Written by: Jane Bowden
Teacher Deborah DiMicelli was mandatorily evacuated from her home in the charming wooded town of Little Silver in New Jersey before Hurricane Sandy struck. Her Mother, Dianne Ledig, who admitted to being in her 90′a and who had lived in the house next door for the past 50 years, joined her.
They checked into the nearby Staybridge Suites Hotel in Eatontown and sat the storm out with many other local residents. Her Mother was used to coping, after all she worked with the USO during the Second World War and had entertained allied troops across Europe in difficult conditions.
After the storm the power went out, so along with many other local people who had sought refuge from the storm they lived without lighting or heat and the Hotel was facing difficulties getting food supplies through because of the large number of roads blocked by fallen trees and downed power-lines. They praised for the Staff for keeping the Hotel open under very difficult circumstances.
But little could have prepared them for the devastation that the floodwaters had wreaked on their two homes in Winding Way. Deborah returned to try and recover a few belongings and essential paperwork and to survey the damage to both homes. What she found left her in despair.
By coincidence the Hotel was also housing some Red Cross workers, involved in the disaster relief operation. They got chatting over breakfast and the Red Crossers offered the pair some Red Cross help in the shape of case workers who would be able to guide them to other agencies where help may be available.
A Red Cross Volunteer accompanied Deborah on her second visit to the houses in Little Silver. Three years ago her life was devastated when her Husband was killed in a car crash. So the trauma of losing much of the contents of her home was compounded by the memories they held. She said she was keeping her self together for her Mother. She has flood insurance but her Mother did not.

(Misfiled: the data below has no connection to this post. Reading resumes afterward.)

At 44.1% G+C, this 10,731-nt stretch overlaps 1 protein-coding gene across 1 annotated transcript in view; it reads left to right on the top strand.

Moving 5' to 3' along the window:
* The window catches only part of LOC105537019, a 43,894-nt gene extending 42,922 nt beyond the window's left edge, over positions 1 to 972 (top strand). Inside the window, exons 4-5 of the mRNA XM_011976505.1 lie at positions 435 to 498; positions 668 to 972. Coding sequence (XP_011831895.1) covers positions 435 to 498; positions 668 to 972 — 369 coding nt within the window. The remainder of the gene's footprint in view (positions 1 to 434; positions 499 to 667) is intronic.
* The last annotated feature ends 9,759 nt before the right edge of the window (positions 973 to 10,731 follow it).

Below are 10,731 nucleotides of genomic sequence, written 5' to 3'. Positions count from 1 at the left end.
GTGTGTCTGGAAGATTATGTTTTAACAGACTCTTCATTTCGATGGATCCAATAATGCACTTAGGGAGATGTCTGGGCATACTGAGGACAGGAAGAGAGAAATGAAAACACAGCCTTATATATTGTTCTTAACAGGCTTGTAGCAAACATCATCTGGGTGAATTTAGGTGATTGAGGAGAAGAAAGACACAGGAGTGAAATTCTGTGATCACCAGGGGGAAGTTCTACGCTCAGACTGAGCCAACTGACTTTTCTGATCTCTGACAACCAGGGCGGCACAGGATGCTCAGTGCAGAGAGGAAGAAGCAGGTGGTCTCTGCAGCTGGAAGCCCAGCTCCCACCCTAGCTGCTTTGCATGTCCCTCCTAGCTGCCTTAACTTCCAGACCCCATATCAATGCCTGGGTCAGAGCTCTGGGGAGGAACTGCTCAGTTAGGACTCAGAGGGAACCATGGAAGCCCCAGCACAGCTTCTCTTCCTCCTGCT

A Little time later a team of Red Cross Case workers was able to give them advice and guidance about what agencies they could access to start on the road to recovery. Also Red Cross Mental Health Specialists offered the pair counseling to give them a chance to talk about their ordeal and the issues that worry them about the future.
Deborah DiMicelli says the help the organization has given them had been invaluable. “ They really listened. Everybody is trying to be brave and put on a good front and march on. But it is difficult and compassion is always welcome and fortunately not in short supply with the American Red Cross.”
She added that her Mother still talks about the coffee and donuts that the Red Cross served to the troops during World war II., and says “ It may not be about donuts right now but knowing that somebody really cares when you are in the middle of a disaster, is so important.